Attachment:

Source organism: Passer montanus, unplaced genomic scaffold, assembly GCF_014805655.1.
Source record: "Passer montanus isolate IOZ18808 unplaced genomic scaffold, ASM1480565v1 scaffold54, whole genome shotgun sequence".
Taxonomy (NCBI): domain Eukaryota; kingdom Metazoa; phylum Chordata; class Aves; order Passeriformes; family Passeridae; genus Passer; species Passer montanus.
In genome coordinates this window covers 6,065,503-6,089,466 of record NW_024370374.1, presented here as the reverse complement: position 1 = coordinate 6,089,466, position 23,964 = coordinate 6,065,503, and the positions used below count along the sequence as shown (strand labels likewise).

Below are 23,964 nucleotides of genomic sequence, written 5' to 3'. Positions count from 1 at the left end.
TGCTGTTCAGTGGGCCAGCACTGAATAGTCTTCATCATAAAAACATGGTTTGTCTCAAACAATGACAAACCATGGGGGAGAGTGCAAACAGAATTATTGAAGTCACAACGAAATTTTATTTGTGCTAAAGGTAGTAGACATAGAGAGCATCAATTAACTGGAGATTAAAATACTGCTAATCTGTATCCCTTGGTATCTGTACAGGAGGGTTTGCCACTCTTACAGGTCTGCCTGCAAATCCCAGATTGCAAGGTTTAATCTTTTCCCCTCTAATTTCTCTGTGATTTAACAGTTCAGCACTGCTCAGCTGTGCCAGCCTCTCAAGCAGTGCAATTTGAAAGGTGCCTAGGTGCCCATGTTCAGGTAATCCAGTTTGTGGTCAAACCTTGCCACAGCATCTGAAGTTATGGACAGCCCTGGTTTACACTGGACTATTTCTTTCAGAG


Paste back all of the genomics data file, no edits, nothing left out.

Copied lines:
Source organism: Passer montanus, unplaced genomic scaffold, assembly GCF_014805655.1.
Source record: "Passer montanus isolate IOZ18808 unplaced genomic scaffold, ASM1480565v1 scaffold54, whole genome shotgun sequence".
Taxonomy (NCBI): domain Eukaryota; kingdom Metazoa; phylum Chordata; class Aves; order Passeriformes; family Passeridae; genus Passer; species Passer montanus.
In genome coordinates this window covers 6,065,503-6,089,466 of record NW_024370374.1, presented here as the reverse complement: position 1 = coordinate 6,089,466, position 23,964 = coordinate 6,065,503, and the positions used below count along the sequence as shown (strand labels likewise).

Below are 23,964 nucleotides of genomic sequence, written 5' to 3'. Positions count from 1 at the left end.
TGCTGTTCAGTGGGCCAGCACTGAATAGTCTTCATCATAAAAACATGGTTTGTCTCAAACAATGACAAACCATGGGGGAGAGTGCAAACAGAATTATTGAAGTCACAACGAAATTTTATTTGTGCTAAAGGTAGTAGACATAGAGAGCATCAATTAACTGGAGATTAAAATACTGCTAATCTGTATCCCTTGGTATCTGTACAGGAGGGTTTGCCACTCTTACAGGTCTGCCTGCAAATCCCAGATTGCAAGGTTTAATCTTTTCCCCTCTAATTTCTCTGTGATTTAACAGTTCAGCACTGCTCAGCTGTGCCAGCCTCTCAAGCAGTGCAATTTGAAAGGTGCCTAGGTGCCCATGTTCAGGTAATCCAGTTTGTGGTCAAACCTTGCCACAGCATCTGAAGTTATGGACAGCCCTGGTTTACACTGGACTATTTCTTTCAGAG